full!! There are about 5-7 Arabs in the ambulance. They're all talking to the passenger, kissing him, touching his head, one or two are weeping and one or two have a look of morbid curiosity on their faces.

Now, I've learned that my size and strange appearance (bald, beardless, big and, dare I say it?, burly) scares most of the Arab men I've met. I use this to my advantage. Out comes the "Sarge" voice and, even though I'm hollering in English, they get the message and clear out of the ambulance pretty quick as I go charging in.

We get the driver into the ambulance and divide our efforts. The passenger speaks a little English. He's mine. AJ discovers that the driver is asking the same questions over and over again and, though he denies losing consciousness, can't remember why he's there or how the heck he got into an ambulance. Both these guys are boarded, collared and can only look at the ceiling of our ambulance but they can hear each other. The driver is worried about the passenger. He keeps asking where he is and reaching out to touch him. The passenger keeps repeating that he's okay over and over again.

Yep! Driver's got him some head trauma!

Neither of these patients were in a hurry to die so, AJ and I didn't have too much of a challenge managing them medically. Our biggest challenge was physics. The driver of our ambulance (remember him?) has gotten so excited by all the drama, blood and people that he's driving the ambulance as if he were being chased by the devil. In all my years of having to deal with over-enthusiastic volunteer firefighter drivers, I've never encountered a ride as chaotic, bumpy, swervy and generally crazy as this!! Even in 35-foot (10 meter) seas in the Bering Sea, I had an easier time.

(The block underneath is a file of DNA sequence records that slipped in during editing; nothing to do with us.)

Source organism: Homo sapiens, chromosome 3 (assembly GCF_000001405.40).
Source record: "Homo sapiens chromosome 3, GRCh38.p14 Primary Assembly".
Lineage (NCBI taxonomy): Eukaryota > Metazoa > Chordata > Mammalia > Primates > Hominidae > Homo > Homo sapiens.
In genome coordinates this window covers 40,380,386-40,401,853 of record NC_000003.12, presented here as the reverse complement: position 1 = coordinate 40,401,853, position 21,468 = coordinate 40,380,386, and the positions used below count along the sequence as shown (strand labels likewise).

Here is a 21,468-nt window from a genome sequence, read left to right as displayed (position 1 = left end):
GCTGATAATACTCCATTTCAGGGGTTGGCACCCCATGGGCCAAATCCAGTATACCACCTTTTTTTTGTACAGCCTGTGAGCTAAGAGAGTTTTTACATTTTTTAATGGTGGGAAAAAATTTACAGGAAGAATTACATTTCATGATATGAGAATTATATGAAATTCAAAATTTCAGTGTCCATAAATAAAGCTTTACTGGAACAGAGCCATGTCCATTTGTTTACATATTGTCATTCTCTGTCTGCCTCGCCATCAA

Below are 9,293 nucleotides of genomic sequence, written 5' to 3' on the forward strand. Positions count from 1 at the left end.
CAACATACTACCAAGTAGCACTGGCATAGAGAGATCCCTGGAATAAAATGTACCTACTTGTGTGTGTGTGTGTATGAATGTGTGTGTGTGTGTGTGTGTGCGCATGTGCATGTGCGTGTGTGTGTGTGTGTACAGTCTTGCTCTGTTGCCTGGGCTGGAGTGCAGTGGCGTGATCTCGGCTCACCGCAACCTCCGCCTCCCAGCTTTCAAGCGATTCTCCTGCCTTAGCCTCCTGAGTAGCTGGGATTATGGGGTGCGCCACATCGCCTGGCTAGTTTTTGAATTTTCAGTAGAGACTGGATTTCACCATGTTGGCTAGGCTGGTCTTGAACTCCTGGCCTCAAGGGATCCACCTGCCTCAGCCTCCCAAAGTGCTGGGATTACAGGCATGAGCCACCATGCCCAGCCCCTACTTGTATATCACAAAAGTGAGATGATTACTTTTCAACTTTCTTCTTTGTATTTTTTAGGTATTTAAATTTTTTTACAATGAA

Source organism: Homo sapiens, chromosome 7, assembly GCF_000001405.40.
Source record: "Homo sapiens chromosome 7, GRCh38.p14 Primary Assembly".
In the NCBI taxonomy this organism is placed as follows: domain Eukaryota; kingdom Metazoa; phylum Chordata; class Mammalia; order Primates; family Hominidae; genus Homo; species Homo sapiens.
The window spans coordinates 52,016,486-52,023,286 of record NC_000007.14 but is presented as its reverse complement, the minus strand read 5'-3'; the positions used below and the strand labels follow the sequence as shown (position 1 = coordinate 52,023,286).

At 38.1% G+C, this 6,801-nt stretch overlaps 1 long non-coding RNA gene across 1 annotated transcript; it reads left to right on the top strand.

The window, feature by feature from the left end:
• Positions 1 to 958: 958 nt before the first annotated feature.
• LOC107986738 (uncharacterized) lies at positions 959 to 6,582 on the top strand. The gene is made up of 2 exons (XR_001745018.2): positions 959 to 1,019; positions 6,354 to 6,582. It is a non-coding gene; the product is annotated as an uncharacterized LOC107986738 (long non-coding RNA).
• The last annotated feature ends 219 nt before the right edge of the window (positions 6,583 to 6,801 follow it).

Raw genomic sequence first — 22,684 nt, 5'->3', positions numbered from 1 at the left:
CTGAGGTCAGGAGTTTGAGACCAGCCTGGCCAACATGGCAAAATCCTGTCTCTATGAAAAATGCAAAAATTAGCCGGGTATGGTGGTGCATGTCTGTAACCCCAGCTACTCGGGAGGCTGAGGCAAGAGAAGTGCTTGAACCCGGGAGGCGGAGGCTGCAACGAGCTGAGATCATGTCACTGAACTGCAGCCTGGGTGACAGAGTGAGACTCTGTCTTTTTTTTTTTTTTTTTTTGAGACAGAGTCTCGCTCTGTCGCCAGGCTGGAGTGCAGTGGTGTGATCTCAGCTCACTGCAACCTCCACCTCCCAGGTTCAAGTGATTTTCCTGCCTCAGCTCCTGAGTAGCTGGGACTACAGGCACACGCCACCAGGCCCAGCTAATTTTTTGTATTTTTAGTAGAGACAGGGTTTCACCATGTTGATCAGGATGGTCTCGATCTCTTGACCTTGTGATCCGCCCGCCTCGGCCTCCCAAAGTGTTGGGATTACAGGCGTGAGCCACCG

Keep in mind that, even though each of our patients presented with signs of pretty serious injuries, our treatment plan was constantly being adjusted and re-evaluated based upon priority, safety and the vagaries of the situation. If chaos is a sea, we do our best to surf the swells and keep from capsizing. Really!

Somehow, we managed to start a couple IVs, get some vitals, assess the patients, immobilize and bandage some injuries.

We survived the trip to the hospital which was chosen, not on the nature of the patient's injuries and the closeness of the facility but, as it works over here, by the employer of the patient. More on that later. In fact, my whole experience in a non-company hospital (we have our own) was so surreal and interesting that I think it deserves its own post with its own ruminations.

Suffice it to say that it was an eye-opening welcome to the world of EMS in the Kingdom.

My thoughts at the end of the call? "This is going to be a blast!"